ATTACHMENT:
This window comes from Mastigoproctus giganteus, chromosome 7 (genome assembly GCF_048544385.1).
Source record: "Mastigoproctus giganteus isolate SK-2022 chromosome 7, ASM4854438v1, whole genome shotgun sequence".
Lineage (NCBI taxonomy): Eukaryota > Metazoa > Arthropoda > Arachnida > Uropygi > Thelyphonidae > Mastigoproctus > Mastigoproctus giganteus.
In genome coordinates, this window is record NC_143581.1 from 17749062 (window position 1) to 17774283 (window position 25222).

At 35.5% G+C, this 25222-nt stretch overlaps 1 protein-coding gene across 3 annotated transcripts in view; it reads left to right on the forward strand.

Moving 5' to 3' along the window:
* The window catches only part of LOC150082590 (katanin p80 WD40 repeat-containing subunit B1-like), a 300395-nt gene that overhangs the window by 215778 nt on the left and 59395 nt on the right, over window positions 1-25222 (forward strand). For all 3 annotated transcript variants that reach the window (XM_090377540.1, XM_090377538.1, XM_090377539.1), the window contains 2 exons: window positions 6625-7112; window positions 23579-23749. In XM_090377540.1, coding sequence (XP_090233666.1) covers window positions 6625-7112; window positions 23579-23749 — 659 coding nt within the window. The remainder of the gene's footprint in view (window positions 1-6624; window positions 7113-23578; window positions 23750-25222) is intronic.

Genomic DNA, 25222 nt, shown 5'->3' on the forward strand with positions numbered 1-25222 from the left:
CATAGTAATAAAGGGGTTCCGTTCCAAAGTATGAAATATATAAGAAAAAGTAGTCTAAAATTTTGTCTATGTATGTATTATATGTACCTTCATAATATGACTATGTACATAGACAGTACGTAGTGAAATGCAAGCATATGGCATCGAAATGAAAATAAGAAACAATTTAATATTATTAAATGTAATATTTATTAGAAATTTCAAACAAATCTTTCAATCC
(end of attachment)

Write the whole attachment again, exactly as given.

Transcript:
This window comes from Mastigoproctus giganteus, chromosome 7 (genome assembly GCF_048544385.1).
Source record: "Mastigoproctus giganteus isolate SK-2022 chromosome 7, ASM4854438v1, whole genome shotgun sequence".
Lineage (NCBI taxonomy): Eukaryota > Metazoa > Arthropoda > Arachnida > Uropygi > Thelyphonidae > Mastigoproctus > Mastigoproctus giganteus.
In genome coordinates, this window is record NC_143581.1 from 17749062 (window position 1) to 17774283 (window position 25222).

At 35.5% G+C, this 25222-nt stretch overlaps 1 protein-coding gene across 3 annotated transcripts in view; it reads left to right on the forward strand.

Moving 5' to 3' along the window:
* The window catches only part of LOC150082590 (katanin p80 WD40 repeat-containing subunit B1-like), a 300395-nt gene that overhangs the window by 215778 nt on the left and 59395 nt on the right, over window positions 1-25222 (forward strand). For all 3 annotated transcript variants that reach the window (XM_090377540.1, XM_090377538.1, XM_090377539.1), the window contains 2 exons: window positions 6625-7112; window positions 23579-23749. In XM_090377540.1, coding sequence (XP_090233666.1) covers window positions 6625-7112; window positions 23579-23749 — 659 coding nt within the window. The remainder of the gene's footprint in view (window positions 1-6624; window positions 7113-23578; window positions 23750-25222) is intronic.

Genomic DNA, 25222 nt, shown 5'->3' on the forward strand with positions numbered 1-25222 from the left:
CATAGTAATAAAGGGGTTCCGTTCCAAAGTATGAAATATATAAGAAAAAGTAGTCTAAAATTTTGTCTATGTATGTATTATATGTACCTTCATAATATGACTATGTACATAGACAGTACGTAGTGAAATGCAAGCATATGGCATCGAAATGAAAATAAGAAACAATTTAATATTATTAAATGTAATATTTATTAGAAATTTCAAACAAATCTTTCAATCC